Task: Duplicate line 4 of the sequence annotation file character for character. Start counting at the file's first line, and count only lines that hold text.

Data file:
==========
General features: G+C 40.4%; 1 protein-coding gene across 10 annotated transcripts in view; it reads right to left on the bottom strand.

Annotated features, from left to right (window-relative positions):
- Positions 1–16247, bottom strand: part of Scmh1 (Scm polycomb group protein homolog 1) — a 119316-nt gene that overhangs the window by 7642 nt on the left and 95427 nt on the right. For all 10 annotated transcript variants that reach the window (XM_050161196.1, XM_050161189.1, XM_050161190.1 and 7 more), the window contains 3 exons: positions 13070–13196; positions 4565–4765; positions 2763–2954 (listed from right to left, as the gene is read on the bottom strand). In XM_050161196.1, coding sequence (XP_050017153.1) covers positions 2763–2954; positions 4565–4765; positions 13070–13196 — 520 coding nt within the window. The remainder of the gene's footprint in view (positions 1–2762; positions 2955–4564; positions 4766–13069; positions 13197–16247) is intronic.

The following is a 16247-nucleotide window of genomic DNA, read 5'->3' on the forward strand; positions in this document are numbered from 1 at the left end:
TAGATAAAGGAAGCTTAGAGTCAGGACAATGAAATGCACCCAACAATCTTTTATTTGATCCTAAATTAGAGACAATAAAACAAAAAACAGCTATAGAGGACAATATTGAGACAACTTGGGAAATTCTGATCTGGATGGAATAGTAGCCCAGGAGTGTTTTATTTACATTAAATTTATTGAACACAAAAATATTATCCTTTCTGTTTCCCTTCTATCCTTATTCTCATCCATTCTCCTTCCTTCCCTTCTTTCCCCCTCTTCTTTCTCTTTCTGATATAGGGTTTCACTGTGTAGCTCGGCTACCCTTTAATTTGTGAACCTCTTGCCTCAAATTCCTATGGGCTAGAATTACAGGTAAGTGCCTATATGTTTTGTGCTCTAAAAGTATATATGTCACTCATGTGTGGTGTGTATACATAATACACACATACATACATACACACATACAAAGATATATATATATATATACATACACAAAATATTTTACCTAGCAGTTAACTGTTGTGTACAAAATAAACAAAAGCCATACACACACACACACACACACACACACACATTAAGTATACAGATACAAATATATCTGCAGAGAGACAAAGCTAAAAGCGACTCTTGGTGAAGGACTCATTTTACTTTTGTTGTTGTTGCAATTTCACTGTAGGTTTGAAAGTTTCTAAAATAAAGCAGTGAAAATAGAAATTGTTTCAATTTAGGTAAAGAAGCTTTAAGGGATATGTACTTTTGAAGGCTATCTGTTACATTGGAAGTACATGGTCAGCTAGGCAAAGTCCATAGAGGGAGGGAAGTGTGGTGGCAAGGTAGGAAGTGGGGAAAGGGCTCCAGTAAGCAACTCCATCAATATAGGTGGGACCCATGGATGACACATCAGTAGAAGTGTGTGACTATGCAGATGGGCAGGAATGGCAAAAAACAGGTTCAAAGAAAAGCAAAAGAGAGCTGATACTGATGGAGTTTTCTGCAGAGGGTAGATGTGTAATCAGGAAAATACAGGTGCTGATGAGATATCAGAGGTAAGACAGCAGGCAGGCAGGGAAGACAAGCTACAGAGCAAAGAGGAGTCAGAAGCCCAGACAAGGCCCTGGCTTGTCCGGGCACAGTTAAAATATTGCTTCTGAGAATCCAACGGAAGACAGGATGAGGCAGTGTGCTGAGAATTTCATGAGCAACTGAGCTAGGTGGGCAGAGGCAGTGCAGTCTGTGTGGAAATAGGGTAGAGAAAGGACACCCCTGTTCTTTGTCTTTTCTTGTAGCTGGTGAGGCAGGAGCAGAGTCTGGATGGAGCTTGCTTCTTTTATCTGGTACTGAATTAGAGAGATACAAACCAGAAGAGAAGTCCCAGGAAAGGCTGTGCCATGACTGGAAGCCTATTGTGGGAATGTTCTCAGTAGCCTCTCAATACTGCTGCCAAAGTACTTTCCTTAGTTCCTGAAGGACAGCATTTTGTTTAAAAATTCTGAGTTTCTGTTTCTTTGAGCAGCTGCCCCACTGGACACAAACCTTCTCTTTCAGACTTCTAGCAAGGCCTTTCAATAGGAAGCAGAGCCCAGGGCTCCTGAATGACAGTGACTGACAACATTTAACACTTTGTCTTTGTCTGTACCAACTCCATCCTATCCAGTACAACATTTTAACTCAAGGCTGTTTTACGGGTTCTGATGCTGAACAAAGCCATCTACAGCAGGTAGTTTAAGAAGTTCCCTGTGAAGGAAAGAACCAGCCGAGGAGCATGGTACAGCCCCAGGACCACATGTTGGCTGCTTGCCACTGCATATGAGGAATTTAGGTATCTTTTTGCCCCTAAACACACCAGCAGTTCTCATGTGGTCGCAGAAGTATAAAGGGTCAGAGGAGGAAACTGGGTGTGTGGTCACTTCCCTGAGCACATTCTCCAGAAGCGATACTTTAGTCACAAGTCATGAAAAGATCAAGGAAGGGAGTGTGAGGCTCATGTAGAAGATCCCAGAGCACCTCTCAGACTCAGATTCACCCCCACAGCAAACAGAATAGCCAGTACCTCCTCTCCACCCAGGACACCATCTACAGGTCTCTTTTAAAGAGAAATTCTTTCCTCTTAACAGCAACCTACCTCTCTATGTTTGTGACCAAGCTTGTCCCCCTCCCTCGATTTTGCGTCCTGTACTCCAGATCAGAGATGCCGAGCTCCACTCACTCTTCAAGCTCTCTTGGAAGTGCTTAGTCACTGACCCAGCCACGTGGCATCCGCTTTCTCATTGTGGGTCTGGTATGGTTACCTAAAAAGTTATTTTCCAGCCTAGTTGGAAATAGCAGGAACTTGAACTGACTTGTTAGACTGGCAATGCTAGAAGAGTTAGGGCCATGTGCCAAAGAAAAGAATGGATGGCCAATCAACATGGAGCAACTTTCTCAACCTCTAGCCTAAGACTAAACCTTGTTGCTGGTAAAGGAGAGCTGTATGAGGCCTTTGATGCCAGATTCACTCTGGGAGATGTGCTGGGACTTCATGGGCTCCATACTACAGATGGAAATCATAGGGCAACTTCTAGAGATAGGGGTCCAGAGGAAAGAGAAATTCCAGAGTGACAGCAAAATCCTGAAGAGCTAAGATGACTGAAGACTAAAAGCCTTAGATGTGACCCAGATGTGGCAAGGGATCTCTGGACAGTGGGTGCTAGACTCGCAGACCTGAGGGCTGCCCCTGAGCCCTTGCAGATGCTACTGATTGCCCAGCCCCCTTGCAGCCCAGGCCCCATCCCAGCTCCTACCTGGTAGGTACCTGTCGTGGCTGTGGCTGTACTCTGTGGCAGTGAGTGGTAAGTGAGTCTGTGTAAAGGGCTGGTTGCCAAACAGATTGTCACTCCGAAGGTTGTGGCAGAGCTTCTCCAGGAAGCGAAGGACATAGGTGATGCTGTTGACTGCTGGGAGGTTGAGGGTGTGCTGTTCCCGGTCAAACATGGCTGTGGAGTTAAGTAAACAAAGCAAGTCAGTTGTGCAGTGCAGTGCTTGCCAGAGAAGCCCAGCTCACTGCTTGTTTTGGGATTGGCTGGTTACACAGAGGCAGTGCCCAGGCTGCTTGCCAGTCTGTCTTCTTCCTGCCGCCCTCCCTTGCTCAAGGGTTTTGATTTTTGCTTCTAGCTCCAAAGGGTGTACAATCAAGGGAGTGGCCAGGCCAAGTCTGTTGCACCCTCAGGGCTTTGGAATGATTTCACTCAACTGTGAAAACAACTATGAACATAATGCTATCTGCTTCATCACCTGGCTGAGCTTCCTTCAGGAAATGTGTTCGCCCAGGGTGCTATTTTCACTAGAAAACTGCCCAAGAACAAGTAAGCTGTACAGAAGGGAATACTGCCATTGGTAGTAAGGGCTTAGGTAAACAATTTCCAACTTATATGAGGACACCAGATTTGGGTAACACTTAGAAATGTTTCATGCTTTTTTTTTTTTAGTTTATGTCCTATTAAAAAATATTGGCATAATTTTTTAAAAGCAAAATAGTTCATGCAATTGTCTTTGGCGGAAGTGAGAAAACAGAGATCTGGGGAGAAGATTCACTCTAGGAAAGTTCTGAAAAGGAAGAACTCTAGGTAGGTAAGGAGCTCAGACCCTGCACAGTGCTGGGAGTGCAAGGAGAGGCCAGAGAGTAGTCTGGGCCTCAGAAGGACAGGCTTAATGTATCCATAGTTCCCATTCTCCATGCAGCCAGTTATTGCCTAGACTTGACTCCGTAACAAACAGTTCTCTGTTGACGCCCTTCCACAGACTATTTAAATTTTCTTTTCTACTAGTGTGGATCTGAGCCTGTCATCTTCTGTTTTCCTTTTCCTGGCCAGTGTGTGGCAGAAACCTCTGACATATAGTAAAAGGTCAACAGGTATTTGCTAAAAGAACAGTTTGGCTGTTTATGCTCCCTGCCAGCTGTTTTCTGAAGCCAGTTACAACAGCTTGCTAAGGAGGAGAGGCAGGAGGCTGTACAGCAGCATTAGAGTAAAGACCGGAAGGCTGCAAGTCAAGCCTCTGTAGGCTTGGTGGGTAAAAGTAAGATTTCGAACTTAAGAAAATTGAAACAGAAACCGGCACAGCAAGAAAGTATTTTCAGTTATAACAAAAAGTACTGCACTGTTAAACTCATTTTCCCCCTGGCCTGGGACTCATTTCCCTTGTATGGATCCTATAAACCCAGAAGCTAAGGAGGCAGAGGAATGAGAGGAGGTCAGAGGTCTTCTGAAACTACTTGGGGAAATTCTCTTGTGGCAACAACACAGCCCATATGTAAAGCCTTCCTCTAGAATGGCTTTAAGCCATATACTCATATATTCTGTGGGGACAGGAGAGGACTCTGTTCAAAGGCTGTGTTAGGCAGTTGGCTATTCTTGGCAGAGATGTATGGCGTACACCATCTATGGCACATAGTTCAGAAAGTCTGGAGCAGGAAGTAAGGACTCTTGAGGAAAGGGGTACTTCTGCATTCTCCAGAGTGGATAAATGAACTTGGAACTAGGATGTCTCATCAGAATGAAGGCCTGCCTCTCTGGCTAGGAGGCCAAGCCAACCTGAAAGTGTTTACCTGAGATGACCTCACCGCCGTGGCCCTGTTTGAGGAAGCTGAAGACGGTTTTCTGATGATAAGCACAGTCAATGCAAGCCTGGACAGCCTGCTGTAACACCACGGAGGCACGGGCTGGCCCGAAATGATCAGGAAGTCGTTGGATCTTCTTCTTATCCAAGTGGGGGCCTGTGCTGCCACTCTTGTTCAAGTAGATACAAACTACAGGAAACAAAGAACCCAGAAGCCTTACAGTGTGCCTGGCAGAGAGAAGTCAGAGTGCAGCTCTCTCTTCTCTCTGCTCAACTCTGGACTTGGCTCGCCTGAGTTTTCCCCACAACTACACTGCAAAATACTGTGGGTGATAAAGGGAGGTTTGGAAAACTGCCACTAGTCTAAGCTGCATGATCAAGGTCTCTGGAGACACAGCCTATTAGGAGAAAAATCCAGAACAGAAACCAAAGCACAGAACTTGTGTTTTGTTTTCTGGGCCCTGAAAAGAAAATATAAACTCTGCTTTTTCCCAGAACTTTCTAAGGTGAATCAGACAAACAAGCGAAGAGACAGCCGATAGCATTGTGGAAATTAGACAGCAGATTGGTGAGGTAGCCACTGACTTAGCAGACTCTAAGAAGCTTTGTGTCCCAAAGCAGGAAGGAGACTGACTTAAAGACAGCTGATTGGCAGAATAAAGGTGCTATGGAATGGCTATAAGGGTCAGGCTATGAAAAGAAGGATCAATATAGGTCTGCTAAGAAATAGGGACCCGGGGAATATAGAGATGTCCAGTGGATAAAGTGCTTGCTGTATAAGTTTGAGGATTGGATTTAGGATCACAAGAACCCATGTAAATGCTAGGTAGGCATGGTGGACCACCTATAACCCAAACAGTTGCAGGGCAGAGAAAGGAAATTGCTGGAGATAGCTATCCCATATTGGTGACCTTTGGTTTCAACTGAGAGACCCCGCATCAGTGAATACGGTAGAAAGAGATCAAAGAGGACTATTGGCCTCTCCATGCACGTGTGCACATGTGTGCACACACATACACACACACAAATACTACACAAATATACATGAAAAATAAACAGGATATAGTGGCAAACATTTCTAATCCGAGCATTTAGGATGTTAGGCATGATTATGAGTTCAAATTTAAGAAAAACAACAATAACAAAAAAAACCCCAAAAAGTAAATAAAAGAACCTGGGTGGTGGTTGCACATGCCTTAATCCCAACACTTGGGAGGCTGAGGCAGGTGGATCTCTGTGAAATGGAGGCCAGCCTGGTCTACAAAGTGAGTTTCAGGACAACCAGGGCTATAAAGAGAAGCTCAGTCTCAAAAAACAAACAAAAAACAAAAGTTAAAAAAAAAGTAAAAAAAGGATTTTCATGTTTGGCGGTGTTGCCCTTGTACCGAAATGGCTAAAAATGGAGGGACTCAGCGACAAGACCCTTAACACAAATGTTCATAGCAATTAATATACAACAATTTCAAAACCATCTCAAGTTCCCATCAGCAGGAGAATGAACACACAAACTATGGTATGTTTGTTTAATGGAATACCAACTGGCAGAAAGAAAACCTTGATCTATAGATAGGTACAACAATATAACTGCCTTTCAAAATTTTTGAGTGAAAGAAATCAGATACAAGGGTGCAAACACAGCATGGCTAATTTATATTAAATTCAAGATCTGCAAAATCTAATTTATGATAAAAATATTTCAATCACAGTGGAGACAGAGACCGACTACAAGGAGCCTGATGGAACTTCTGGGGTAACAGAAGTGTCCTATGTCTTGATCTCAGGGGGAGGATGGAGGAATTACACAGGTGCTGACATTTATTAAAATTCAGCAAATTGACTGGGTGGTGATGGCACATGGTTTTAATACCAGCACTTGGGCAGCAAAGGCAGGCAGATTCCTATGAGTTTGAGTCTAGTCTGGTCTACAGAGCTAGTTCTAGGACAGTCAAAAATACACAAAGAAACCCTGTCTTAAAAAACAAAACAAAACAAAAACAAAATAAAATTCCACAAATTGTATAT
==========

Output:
The following is a 16247-nucleotide window of genomic DNA, read 5'->3' on the forward strand; positions in this document are numbered from 1 at the left end: